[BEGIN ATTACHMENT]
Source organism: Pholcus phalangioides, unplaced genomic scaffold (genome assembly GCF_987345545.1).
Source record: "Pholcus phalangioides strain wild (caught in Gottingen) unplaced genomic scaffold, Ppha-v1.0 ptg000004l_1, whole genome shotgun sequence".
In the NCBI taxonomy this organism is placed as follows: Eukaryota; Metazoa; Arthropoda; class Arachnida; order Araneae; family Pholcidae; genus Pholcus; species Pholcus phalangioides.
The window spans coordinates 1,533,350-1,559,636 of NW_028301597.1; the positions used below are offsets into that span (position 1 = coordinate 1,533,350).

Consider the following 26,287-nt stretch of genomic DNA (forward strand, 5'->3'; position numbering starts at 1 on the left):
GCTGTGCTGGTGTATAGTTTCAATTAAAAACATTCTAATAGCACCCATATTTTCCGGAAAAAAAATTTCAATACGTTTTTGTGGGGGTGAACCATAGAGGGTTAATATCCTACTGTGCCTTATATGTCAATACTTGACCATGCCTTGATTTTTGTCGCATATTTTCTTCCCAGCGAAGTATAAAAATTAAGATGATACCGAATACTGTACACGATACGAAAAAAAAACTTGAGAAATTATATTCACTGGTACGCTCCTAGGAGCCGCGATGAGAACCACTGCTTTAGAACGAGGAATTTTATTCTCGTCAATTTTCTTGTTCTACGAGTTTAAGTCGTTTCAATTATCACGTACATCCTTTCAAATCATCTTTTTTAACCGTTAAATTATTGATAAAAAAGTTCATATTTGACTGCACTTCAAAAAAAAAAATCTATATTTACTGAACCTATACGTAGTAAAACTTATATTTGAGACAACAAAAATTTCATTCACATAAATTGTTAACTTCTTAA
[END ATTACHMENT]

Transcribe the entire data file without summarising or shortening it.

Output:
Source organism: Pholcus phalangioides, unplaced genomic scaffold (genome assembly GCF_987345545.1).
Source record: "Pholcus phalangioides strain wild (caught in Gottingen) unplaced genomic scaffold, Ppha-v1.0 ptg000004l_1, whole genome shotgun sequence".
In the NCBI taxonomy this organism is placed as follows: Eukaryota; Metazoa; Arthropoda; class Arachnida; order Araneae; family Pholcidae; genus Pholcus; species Pholcus phalangioides.
The window spans coordinates 1,533,350-1,559,636 of NW_028301597.1; the positions used below are offsets into that span (position 1 = coordinate 1,533,350).

Consider the following 26,287-nt stretch of genomic DNA (forward strand, 5'->3'; position numbering starts at 1 on the left):
GCTGTGCTGGTGTATAGTTTCAATTAAAAACATTCTAATAGCACCCATATTTTCCGGAAAAAAAATTTCAATACGTTTTTGTGGGGGTGAACCATAGAGGGTTAATATCCTACTGTGCCTTATATGTCAATACTTGACCATGCCTTGATTTTTGTCGCATATTTTCTTCCCAGCGAAGTATAAAAATTAAGATGATACCGAATACTGTACACGATACGAAAAAAAAACTTGAGAAATTATATTCACTGGTACGCTCCTAGGAGCCGCGATGAGAACCACTGCTTTAGAACGAGGAATTTTATTCTCGTCAATTTTCTTGTTCTACGAGTTTAAGTCGTTTCAATTATCACGTACATCCTTTCAAATCATCTTTTTTAACCGTTAAATTATTGATAAAAAAGTTCATATTTGACTGCACTTCAAAAAAAAAAATCTATATTTACTGAACCTATACGTAGTAAAACTTATATTTGAGACAACAAAAATTTCATTCACATAAATTGTTAACTTCTTAA